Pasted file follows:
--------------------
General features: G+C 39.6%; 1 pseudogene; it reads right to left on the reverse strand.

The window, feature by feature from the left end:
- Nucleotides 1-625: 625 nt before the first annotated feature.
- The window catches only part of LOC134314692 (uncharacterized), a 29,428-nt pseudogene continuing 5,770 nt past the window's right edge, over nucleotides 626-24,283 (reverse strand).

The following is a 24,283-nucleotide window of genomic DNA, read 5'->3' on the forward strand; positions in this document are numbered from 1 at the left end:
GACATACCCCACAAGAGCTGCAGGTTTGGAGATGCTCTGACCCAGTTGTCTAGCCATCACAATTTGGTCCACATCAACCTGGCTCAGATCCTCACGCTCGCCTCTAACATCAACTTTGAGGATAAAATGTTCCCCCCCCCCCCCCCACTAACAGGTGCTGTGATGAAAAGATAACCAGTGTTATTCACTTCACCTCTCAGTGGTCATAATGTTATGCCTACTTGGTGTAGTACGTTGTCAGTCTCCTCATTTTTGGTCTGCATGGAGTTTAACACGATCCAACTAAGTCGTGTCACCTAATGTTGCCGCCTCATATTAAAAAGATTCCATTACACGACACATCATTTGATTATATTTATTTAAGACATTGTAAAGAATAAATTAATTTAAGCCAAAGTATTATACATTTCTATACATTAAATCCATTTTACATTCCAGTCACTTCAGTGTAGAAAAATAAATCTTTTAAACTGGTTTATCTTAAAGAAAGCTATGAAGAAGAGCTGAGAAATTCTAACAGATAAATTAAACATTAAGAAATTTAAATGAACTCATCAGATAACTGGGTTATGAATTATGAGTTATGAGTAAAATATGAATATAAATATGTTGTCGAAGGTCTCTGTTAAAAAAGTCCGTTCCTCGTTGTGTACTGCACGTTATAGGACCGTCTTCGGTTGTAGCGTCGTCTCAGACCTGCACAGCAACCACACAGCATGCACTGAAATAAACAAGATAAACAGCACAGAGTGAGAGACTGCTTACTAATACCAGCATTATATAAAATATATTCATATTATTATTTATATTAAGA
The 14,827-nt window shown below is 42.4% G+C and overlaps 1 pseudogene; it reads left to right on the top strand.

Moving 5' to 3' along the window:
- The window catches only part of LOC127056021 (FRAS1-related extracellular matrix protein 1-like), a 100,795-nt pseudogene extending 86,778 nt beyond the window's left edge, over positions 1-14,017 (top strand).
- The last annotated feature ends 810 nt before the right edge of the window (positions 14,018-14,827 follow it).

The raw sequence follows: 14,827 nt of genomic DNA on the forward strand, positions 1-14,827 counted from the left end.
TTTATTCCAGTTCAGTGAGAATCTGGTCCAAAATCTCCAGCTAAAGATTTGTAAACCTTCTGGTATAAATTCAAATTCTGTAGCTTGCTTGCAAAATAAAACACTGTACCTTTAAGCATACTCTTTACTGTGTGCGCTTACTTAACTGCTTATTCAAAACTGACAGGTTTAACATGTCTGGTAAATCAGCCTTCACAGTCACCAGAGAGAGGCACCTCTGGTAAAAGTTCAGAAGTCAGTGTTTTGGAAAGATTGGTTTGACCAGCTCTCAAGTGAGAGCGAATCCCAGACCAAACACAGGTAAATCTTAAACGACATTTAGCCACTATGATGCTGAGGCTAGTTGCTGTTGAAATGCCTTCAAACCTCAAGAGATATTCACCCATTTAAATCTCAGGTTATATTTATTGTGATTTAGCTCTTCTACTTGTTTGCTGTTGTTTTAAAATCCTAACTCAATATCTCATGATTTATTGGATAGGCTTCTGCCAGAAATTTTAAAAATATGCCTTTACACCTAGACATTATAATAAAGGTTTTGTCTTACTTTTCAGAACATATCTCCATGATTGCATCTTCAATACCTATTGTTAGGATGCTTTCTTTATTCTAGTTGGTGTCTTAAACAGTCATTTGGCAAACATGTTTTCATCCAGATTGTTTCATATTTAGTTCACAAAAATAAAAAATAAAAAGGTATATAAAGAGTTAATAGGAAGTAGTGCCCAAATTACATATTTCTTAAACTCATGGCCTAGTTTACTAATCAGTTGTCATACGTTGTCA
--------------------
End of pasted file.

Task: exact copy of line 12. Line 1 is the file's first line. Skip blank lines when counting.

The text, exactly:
TTTATTCCAGTTCAGTGAGAATCTGGTCCAAAATCTCCAGCTAAAGATTTGTAAACCTTCTGGTATAAATTCAAATTCTGTAGCTTGCTTGCAAAATAAAACACTGTACCTTTAAGCATACTCTTTACTGTGTGCGCTTACTTAACTGCTTATTCAAAACTGACAGGTTTAACATGTCTGGTAAATCAGCCTTCACAGTCACCAGAGAGAGGCACCTCTGGTAAAAGTTCAGAAGTCAGTGTTTTGGAAAGATTGGTTTGACCAGCTCTCAAGTGAGAGCGAATCCCAGACCAAACACAGGTAAATCTTAAACGACATTTAGCCACTATGATGCTGAGGCTAGTTGCTGTTGAAATGCCTTCAAACCTCAAGAGATATTCACCCATTTAAATCTCAGGTTATATTTATTGTGATTTAGCTCTTCTACTTGTTTGCTGTTGTTTTAAAATCCTAACTCAATATCTCATGATTTATTGGATAGGCTTCTGCCAGAAATTTTAAAAATATGCCTTTACACCTAGACATTATAATAAAGGTTTTGTCTTACTTTTCAGAACATATCTCCATGATTGCATCTTCAATACCTATTGTTAGGATGCTTTCTTTATTCTAGTTGGTGTCTTAAACAGTCATTTGGCAAACATGTTTTCATCCAGATTGTTTCATATTTAGTTCACAAAAATAAAAAATAAAAAGGTATATAAAGAGTTAATAGGAAGTAGTGCCCAAATTACATATTTCTTAAACTCATGGCCTAGTTTACTAATCAGTTGTCATACGTTGTCA